Should we allow cosmetic surgery on our children?
I read an article that an advertisement had been banned by the Advertising Standards Authority because it could be seen to be promoting cosmetic surgery in children and young adults under the age of 18. I completely understand the ruling and I am sure that to most people this would seem perfectly reasonable. However, I cannot help but feel a little disappointed in the continuous negative portrayal of cosmetic surgery.
I sometimes get asked by people if I would ever consider cosmetic surgery for my wife or my children or one of my family members. I find this quite an odd question because I look at cosmetic surgery the same way that I look at any other type of surgery. As a plastic surgeon I have been trained in all aspects of plastic surgery before I specialised in both cosmetic and reconstructive breast surgery. I see myself as a doctor who sees patients in the clinic and tries to help them if I can.
Would I consider cosmetic surgery?
If I needed it, then yes but if I did not, of course not. I see it in the same way as whether I need surgery for a hernia or polyps in my bowel or aching or painful joints.
If I had a problem and surgery could help me with that problem, then I would definitely consider it. If I did not have a problem, then of course there would be no need for me to consider surgery. I hear so often that cosmetic surgery is unnecessary.
Again I understand the statement but I would argue that it is always necessary in that there is a patient who feels that they would benefit from it in some way. It may not be essential but then hardly any surgery is essential.
Should cosmetic surgery be performed on children?
Going back to cosmetic surgery in children, if you ask me, should cosmetic surgery be performed on children, I would answer in the same way. If it is necessary and in the best interest of the child then definitely yes, if not, then no.
Cosmetic surgery in children is actually quite common and is performed every day. Children born with a cleft lip often suffer no functional problems and do not need to have it repaired except for the cosmetic consequences. In fact in many countries where access to medical treatment is more limited there are healthy adults with unrepaired cleft lips. Similarly prominent ear correction is something that is frequently performed on children aged between six and ten.
This is quite normal practice. I often see children who may have large and unsightly moles or skin blemishes and are teased at school and again, no one would question the benefits in removing these.
It comes back to the perception of cosmetic surgery as being breast implants being put into shallow and vain women to make them look out of proportion and like a cartoon character but this is not what cosmetic surgery is about.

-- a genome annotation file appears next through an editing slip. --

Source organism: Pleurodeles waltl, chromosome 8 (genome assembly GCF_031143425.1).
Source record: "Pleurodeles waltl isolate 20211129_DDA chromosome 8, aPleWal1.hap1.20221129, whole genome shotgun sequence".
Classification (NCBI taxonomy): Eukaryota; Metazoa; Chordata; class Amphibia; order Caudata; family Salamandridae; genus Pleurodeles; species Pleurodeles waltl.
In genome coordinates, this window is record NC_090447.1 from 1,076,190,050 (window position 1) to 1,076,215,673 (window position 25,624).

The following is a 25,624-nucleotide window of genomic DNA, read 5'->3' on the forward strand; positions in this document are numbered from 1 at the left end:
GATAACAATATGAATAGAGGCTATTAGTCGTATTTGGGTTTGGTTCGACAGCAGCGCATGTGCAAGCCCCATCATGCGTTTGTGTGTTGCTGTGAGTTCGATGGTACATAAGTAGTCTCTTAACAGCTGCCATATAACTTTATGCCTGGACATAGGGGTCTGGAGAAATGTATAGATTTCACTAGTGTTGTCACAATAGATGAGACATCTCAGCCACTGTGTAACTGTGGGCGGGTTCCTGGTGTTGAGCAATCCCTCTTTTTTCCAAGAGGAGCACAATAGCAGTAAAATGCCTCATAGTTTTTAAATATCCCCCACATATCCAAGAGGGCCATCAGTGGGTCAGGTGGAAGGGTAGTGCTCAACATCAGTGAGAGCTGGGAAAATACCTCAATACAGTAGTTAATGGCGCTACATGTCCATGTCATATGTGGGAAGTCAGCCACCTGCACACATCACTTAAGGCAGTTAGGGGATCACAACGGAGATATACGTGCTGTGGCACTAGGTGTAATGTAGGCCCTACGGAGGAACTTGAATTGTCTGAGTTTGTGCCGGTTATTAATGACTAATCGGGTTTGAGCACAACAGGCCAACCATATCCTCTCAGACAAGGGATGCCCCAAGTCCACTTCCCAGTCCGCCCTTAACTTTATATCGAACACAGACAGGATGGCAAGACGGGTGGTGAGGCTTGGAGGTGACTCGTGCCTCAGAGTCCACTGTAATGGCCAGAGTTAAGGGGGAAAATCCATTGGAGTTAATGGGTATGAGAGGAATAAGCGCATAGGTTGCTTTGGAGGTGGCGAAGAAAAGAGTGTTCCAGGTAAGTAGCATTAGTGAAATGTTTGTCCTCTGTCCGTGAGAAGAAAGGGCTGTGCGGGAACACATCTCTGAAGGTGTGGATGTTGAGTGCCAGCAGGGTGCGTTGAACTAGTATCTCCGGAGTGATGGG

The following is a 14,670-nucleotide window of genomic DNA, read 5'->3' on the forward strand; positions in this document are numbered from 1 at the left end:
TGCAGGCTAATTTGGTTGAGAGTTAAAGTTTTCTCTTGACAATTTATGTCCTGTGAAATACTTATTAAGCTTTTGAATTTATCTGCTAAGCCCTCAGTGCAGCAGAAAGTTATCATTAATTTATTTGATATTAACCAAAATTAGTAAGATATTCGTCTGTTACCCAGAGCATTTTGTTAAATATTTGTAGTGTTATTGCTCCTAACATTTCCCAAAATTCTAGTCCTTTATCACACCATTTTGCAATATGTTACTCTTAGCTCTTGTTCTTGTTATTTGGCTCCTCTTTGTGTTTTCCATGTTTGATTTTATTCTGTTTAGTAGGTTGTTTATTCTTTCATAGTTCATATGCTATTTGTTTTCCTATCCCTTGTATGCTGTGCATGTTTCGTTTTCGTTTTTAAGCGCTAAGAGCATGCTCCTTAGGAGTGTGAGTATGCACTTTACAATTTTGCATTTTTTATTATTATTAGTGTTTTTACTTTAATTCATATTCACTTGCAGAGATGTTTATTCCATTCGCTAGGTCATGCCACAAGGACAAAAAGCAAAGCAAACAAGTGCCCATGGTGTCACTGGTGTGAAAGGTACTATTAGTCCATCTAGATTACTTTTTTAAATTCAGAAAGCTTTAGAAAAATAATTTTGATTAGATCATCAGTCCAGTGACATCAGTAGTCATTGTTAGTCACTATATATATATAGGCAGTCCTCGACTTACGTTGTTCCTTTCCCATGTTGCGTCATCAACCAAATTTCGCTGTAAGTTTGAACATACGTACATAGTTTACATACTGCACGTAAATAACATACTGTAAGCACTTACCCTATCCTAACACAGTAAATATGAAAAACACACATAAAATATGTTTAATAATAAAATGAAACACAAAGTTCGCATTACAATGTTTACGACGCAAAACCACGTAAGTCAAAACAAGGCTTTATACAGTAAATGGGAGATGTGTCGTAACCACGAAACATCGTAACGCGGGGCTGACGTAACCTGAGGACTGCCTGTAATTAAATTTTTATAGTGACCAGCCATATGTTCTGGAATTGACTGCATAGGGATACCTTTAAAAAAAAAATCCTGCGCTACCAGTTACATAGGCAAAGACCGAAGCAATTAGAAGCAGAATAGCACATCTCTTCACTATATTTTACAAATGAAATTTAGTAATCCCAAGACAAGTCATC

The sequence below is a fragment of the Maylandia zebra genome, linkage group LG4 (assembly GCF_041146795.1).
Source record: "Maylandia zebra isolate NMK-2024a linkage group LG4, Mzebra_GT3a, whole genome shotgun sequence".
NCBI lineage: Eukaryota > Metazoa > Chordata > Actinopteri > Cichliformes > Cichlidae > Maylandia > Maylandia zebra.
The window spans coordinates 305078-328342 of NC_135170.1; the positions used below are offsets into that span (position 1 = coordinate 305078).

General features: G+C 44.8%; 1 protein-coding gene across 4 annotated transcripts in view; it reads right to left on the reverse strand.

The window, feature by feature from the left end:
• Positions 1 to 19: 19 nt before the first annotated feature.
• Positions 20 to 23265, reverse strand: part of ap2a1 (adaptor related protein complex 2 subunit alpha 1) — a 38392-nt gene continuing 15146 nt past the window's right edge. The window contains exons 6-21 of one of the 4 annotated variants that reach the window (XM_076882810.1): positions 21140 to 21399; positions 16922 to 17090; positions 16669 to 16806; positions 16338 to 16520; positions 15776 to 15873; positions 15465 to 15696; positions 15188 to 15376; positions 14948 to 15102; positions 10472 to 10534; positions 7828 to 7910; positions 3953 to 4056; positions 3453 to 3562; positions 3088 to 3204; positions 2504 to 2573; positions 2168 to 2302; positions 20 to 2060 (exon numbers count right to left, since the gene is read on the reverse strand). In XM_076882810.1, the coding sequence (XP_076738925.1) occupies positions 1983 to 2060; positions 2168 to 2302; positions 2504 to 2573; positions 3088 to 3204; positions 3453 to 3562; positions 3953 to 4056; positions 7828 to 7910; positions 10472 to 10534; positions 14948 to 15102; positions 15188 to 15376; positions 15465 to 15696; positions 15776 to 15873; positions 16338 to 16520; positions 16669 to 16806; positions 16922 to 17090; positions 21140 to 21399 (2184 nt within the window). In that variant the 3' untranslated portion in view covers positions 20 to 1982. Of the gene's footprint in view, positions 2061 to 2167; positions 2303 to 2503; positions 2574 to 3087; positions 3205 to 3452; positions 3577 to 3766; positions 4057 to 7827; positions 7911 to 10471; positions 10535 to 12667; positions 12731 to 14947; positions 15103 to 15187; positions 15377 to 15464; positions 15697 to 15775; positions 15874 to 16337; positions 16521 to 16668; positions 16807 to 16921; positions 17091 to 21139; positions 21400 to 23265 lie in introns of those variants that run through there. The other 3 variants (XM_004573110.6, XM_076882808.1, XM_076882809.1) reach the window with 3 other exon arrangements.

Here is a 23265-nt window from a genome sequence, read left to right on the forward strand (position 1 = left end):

Yes, the news stories always feature individuals like this because if the media reported on a vast majority of patients, normal mums or anxious young women who have always felt uncomfortable and out of proportion, then there would be no news story at all.
Cosmetic Breast Surgery
When it comes to cosmetic breast surgery I would not be inclined to operate on someone under 18 for practical reasons rather than ethical reasons. The breasts may not have stopped growing and ideally you would want to minimise the number of operations the patient has and would want to operate on a stable playing field. Furthermore, breast surgery often involves implants and these are a long term commitment and one that I would not advise anyone takes lightly, especially a young person with many years ahead of them.
I do not think we need to protect our young people from cosmetic surgery but I do think we need to protect everybody, young and old, from having surgery if it is not in their best interest. We should be promoting lengthy in-depth consultations with the surgeon who will be performing the procedure.
We should be educating patients to understand the qualifications and experience of a surgeon to make sure that they are working within their scope of practice. We should be encouraging access to the surgeon to make sure all questions are answered and all alternatives have been discussed prior to undergoing any procedure and we should be doing this for everybody. I do not necessarily think we need to protect our children from cosmetic surgery or cosmetic surgeons.
Plastic surgery and cosmetic surgery is an amazing force..
for good and can transform lives and relieve great pain and suffering. Just because it is often psychological pain and suffering does not make it any less worthy. I do not think we need to protect patients from cosmetic surgeons but we do need to protect patients from unethical or poorly trained surgeons and we need to empower them so that hopefully they can tell the difference.